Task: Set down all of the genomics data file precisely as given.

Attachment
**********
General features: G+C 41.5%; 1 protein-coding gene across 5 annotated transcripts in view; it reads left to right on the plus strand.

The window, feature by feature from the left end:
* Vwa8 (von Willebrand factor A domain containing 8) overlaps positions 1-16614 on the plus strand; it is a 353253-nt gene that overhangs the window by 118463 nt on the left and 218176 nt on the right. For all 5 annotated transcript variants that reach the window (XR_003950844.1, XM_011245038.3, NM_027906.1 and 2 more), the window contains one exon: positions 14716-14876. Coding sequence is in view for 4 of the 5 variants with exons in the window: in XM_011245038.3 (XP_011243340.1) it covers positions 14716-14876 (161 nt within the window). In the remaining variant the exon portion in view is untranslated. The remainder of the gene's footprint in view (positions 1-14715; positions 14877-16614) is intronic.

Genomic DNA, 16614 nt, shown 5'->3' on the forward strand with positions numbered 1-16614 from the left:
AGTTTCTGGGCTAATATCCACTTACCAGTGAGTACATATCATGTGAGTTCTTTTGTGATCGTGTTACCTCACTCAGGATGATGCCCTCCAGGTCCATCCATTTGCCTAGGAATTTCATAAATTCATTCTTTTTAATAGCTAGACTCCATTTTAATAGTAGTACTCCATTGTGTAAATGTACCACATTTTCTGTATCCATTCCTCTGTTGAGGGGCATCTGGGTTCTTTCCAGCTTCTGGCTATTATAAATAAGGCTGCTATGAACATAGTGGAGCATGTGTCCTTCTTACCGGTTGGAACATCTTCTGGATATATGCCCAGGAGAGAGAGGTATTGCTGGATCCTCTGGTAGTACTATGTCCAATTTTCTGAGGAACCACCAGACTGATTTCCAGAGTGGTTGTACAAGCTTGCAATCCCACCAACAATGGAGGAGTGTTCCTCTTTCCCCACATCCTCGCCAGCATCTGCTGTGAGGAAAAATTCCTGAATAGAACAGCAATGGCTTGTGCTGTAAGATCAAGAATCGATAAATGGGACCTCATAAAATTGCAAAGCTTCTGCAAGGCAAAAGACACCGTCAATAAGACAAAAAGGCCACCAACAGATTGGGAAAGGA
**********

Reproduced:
General features: G+C 41.5%; 1 protein-coding gene across 5 annotated transcripts in view; it reads left to right on the plus strand.

The window, feature by feature from the left end:
* Vwa8 (von Willebrand factor A domain containing 8) overlaps positions 1-16614 on the plus strand; it is a 353253-nt gene that overhangs the window by 118463 nt on the left and 218176 nt on the right. For all 5 annotated transcript variants that reach the window (XR_003950844.1, XM_011245038.3, NM_027906.1 and 2 more), the window contains one exon: positions 14716-14876. Coding sequence is in view for 4 of the 5 variants with exons in the window: in XM_011245038.3 (XP_011243340.1) it covers positions 14716-14876 (161 nt within the window). In the remaining variant the exon portion in view is untranslated. The remainder of the gene's footprint in view (positions 1-14715; positions 14877-16614) is intronic.

Genomic DNA, 16614 nt, shown 5'->3' on the forward strand with positions numbered 1-16614 from the left:
AGTTTCTGGGCTAATATCCACTTACCAGTGAGTACATATCATGTGAGTTCTTTTGTGATCGTGTTACCTCACTCAGGATGATGCCCTCCAGGTCCATCCATTTGCCTAGGAATTTCATAAATTCATTCTTTTTAATAGCTAGACTCCATTTTAATAGTAGTACTCCATTGTGTAAATGTACCACATTTTCTGTATCCATTCCTCTGTTGAGGGGCATCTGGGTTCTTTCCAGCTTCTGGCTATTATAAATAAGGCTGCTATGAACATAGTGGAGCATGTGTCCTTCTTACCGGTTGGAACATCTTCTGGATATATGCCCAGGAGAGAGAGGTATTGCTGGATCCTCTGGTAGTACTATGTCCAATTTTCTGAGGAACCACCAGACTGATTTCCAGAGTGGTTGTACAAGCTTGCAATCCCACCAACAATGGAGGAGTGTTCCTCTTTCCCCACATCCTCGCCAGCATCTGCTGTGAGGAAAAATTCCTGAATAGAACAGCAATGGCTTGTGCTGTAAGATCAAGAATCGATAAATGGGACCTCATAAAATTGCAAAGCTTCTGCAAGGCAAAAGACACCGTCAATAAGACAAAAAGGCCACCAACAGATTGGGAAAGGA